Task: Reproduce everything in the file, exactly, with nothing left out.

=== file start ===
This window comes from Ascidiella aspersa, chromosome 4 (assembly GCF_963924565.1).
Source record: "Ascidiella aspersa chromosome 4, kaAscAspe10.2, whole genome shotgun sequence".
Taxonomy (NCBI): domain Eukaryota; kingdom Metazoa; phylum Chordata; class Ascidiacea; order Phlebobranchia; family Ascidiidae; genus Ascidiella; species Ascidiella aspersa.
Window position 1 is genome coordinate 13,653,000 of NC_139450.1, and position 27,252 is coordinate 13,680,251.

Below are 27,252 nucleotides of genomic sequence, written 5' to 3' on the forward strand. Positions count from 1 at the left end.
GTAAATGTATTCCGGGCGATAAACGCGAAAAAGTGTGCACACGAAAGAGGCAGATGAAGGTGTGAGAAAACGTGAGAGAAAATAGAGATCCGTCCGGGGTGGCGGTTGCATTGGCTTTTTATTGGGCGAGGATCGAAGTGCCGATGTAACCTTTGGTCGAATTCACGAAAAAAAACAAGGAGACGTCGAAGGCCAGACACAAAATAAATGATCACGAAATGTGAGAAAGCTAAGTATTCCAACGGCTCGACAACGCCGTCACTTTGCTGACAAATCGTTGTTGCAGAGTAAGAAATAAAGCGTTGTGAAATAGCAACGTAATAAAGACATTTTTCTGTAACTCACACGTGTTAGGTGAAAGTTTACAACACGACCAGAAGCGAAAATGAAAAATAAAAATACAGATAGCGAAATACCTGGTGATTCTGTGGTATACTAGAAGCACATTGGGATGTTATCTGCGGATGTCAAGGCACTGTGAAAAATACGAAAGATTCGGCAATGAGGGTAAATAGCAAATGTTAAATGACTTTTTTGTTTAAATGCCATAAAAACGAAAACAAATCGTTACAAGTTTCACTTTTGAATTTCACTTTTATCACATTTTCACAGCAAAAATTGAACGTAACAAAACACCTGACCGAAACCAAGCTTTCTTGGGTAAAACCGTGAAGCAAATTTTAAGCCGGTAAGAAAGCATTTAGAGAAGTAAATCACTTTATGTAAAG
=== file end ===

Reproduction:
This window comes from Ascidiella aspersa, chromosome 4 (assembly GCF_963924565.1).
Source record: "Ascidiella aspersa chromosome 4, kaAscAspe10.2, whole genome shotgun sequence".
Taxonomy (NCBI): domain Eukaryota; kingdom Metazoa; phylum Chordata; class Ascidiacea; order Phlebobranchia; family Ascidiidae; genus Ascidiella; species Ascidiella aspersa.
Window position 1 is genome coordinate 13,653,000 of NC_139450.1, and position 27,252 is coordinate 13,680,251.

Below are 27,252 nucleotides of genomic sequence, written 5' to 3' on the forward strand. Positions count from 1 at the left end.
GTAAATGTATTCCGGGCGATAAACGCGAAAAAGTGTGCACACGAAAGAGGCAGATGAAGGTGTGAGAAAACGTGAGAGAAAATAGAGATCCGTCCGGGGTGGCGGTTGCATTGGCTTTTTATTGGGCGAGGATCGAAGTGCCGATGTAACCTTTGGTCGAATTCACGAAAAAAAACAAGGAGACGTCGAAGGCCAGACACAAAATAAATGATCACGAAATGTGAGAAAGCTAAGTATTCCAACGGCTCGACAACGCCGTCACTTTGCTGACAAATCGTTGTTGCAGAGTAAGAAATAAAGCGTTGTGAAATAGCAACGTAATAAAGACATTTTTCTGTAACTCACACGTGTTAGGTGAAAGTTTACAACACGACCAGAAGCGAAAATGAAAAATAAAAATACAGATAGCGAAATACCTGGTGATTCTGTGGTATACTAGAAGCACATTGGGATGTTATCTGCGGATGTCAAGGCACTGTGAAAAATACGAAAGATTCGGCAATGAGGGTAAATAGCAAATGTTAAATGACTTTTTTGTTTAAATGCCATAAAAACGAAAACAAATCGTTACAAGTTTCACTTTTGAATTTCACTTTTATCACATTTTCACAGCAAAAATTGAACGTAACAAAACACCTGACCGAAACCAAGCTTTCTTGGGTAAAACCGTGAAGCAAATTTTAAGCCGGTAAGAAAGCATTTAGAGAAGTAAATCACTTTATGTAAAG